Scientific Statement on Climate Change
The Italian Scientific Community calls policy makers, international and national institutions, financial sectors, private sector, the public opinion to take action on climate change. The Scientific Statement on Climate Change undersigned by 12 Scientific Societies and Associations presented at ROME2015 – SCIENCE SYMPOSIUM ON CLIMATE.
The Scientific Statement is made by a general statement and a series of short statement by which each Scientific Society and Association focus on its specific perspective on climate sciences toward the COP21 in Paris – DOWNLOAD THE FULL STATEMENT.
SCIENTIFIC STATEMENT ON CLIMATE CHANGE
Climate change is one of the most complex and critical challenges the international community is facing. Its negative consequences are highly relevant for our economies and societies, not only for the environment. It is also an opportunity to modernize economic systems and introduce technological and societal innovations.
The IPCC Fifth Assessment Report on Climate Change, which represents the most comprehensive and updated collection of the scientific knowledge on climate, contains a vast body of data and information that collects shared consensus among the scientific community.
The main outcomes from the scientific community are:
- Human influence on the climate system is unequivocal, and it is extremely likely that human activities are the dominant cause of warming since the mid-20th century: continued warming increases the risks of severe, pervasive, and irreversible impacts on the climate system.
- Climate change impacts are already here and are affecting both developed and developing countries; socially, economically, culturally, politically, institutionally, or otherwise marginalized communities are especially vulnerable to climate change.
- Extreme climate events (e.g., heat waves, sea level rise, heavy precipitation events, severe droughts) increased since about 1950 and some of these have been attributed to human influences.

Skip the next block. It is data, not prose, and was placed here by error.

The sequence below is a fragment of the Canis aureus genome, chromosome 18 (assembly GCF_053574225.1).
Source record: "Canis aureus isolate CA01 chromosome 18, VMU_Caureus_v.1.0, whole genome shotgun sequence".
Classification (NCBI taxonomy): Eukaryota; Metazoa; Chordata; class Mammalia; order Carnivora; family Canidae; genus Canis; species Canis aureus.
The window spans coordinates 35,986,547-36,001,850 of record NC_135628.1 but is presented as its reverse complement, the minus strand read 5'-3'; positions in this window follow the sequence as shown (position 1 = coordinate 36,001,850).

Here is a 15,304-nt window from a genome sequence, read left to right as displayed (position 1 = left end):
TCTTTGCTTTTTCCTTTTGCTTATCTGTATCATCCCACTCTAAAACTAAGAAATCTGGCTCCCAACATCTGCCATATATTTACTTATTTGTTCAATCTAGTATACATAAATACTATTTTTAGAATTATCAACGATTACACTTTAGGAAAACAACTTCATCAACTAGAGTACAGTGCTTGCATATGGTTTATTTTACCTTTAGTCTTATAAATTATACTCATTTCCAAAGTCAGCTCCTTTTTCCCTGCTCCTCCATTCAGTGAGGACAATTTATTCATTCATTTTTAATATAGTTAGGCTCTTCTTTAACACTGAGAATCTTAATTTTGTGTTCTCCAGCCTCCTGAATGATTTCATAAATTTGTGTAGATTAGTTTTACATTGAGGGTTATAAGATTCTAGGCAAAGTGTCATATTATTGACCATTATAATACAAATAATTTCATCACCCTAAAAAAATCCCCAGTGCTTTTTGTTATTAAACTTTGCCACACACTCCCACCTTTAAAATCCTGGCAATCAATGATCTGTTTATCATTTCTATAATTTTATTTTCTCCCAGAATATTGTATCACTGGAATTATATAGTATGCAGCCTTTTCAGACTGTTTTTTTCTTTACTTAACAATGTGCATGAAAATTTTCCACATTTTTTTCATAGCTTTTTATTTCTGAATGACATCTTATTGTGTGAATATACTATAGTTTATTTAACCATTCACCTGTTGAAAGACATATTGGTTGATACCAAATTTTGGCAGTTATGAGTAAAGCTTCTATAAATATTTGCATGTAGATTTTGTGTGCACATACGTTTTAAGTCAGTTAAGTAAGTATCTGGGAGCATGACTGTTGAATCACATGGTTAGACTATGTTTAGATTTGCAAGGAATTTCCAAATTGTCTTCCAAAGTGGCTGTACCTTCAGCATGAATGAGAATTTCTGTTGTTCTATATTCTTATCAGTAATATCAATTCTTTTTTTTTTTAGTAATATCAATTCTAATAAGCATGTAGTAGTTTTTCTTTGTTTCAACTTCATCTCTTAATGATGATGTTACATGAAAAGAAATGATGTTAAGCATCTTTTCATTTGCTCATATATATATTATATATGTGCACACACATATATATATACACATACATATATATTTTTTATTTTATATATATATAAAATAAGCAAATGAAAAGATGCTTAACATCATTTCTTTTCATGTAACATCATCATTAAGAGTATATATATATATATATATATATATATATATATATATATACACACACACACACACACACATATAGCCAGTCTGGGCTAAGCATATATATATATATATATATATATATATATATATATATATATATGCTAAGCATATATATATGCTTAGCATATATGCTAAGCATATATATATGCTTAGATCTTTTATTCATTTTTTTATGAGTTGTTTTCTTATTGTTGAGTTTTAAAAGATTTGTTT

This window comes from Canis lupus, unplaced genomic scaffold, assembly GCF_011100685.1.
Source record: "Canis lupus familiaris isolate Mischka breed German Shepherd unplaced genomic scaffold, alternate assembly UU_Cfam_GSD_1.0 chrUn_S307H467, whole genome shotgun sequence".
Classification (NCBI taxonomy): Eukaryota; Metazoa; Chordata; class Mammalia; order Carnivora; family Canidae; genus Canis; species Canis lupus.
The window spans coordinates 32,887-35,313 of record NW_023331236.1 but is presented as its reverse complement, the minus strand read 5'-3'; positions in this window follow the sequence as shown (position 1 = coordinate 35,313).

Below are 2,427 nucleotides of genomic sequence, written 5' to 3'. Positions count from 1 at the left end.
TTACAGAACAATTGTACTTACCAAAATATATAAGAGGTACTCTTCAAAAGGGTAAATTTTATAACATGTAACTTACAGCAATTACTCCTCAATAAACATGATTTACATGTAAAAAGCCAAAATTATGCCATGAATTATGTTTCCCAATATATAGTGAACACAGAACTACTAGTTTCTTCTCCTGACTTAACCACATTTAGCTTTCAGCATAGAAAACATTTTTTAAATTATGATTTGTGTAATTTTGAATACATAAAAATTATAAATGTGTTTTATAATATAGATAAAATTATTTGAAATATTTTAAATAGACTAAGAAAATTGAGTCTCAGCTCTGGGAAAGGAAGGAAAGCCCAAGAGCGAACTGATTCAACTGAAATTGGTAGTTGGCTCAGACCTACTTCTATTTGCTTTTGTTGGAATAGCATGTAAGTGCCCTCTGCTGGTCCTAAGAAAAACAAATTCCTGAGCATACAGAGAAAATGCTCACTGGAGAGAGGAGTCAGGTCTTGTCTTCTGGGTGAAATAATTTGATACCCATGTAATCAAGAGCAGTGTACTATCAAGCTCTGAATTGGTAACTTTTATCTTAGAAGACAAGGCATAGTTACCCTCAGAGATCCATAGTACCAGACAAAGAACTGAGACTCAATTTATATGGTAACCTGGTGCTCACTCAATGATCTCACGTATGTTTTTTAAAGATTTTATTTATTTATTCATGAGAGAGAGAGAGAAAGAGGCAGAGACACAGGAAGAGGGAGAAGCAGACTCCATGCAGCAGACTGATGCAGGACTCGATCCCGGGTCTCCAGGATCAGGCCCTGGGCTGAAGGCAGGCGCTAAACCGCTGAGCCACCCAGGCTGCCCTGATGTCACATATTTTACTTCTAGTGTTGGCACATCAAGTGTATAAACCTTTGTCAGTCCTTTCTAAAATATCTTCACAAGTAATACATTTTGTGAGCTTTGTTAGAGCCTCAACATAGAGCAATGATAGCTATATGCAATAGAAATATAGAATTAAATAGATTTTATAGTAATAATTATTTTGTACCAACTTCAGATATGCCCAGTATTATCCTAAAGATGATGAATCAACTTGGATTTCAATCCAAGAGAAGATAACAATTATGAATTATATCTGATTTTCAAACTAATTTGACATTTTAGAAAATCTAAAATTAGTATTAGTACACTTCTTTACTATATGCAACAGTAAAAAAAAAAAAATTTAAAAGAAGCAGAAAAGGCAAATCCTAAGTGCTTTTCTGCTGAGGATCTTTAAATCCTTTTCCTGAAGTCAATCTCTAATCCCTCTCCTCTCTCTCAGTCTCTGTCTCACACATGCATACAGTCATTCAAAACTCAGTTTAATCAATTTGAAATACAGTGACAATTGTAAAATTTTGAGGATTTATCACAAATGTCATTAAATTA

- Exposure and vulnerability to climate change and extreme events become key components, together with climate-related hazards, for risk assessment and management.
Climate Change has been included by the International community among the Sustainable Development Goals, the set of universally applicable goals that balance the environmental, social, and economic dimensions of sustainable development.
Addressing climate change is therefore one of the objectives defined by the 2030 UN Agenda, that clearly expresses the urgency of reducing global greenhouse gases emissions and addressing adaptation to the adverse impacts of climate change.
The choices we make today and in the near future will create different outcomes: climate change related risks for natural and human systems depend on cumulative greenhouse gases emissions, which in turn depend on annual emissions over the next decades. Higher emissions of greenhouse gases will lead to larger warming that will amplify existing risks and create new risks for natural and human systems.
Mitigation and adaptation strategies are necessary to deal with the adverse impacts of climate change, and they should necessarily be part of a decision making process that takes into consideration risk perception and the needs of a territory, balancing benefits and tradeoffs. The involvement of national and local governments, as well as of the private sector, is required in the development and implementation of climate policies.
The undersigned Italian scientific societies and associations call:
- International and national policymakers to take the lead on climate action and to adopt effective measures to limit greenhouse emissions. Policies should define and achieve mitigation and adaptation responses across the multiple scales needed to effectively address climate change
- Domestic and international institutions to support research efforts on climate science, impacts, and technology, the institutional development of convergent scientific and technology disciplines, and specific training and high education programs on climate science and economics.
- The international community to agree at COP 21 in Paris on effective and equitable GHG emission reduction targets, on mechanisms to measure and verify the progress towards the proposed targets, on the financial resources necessary to support developing countries' transition to a zero carbon economy
- The private sector to reduce the consumption of fossil fuel resources, to increase energy efficiency of all businesses, to quickly move towards the adoption of low carbon technologies and organization processes.
- The financial sector to enhance the support to investments in renewable energy and integrate the risks of climate change in its investment strategies.
- All citizens to increase the awareness of the risks for our societies deriving from climate change and to increase pressure on policymakers and policy constituencies for a quick and effective action to reduce GHG emissions and to control their implications.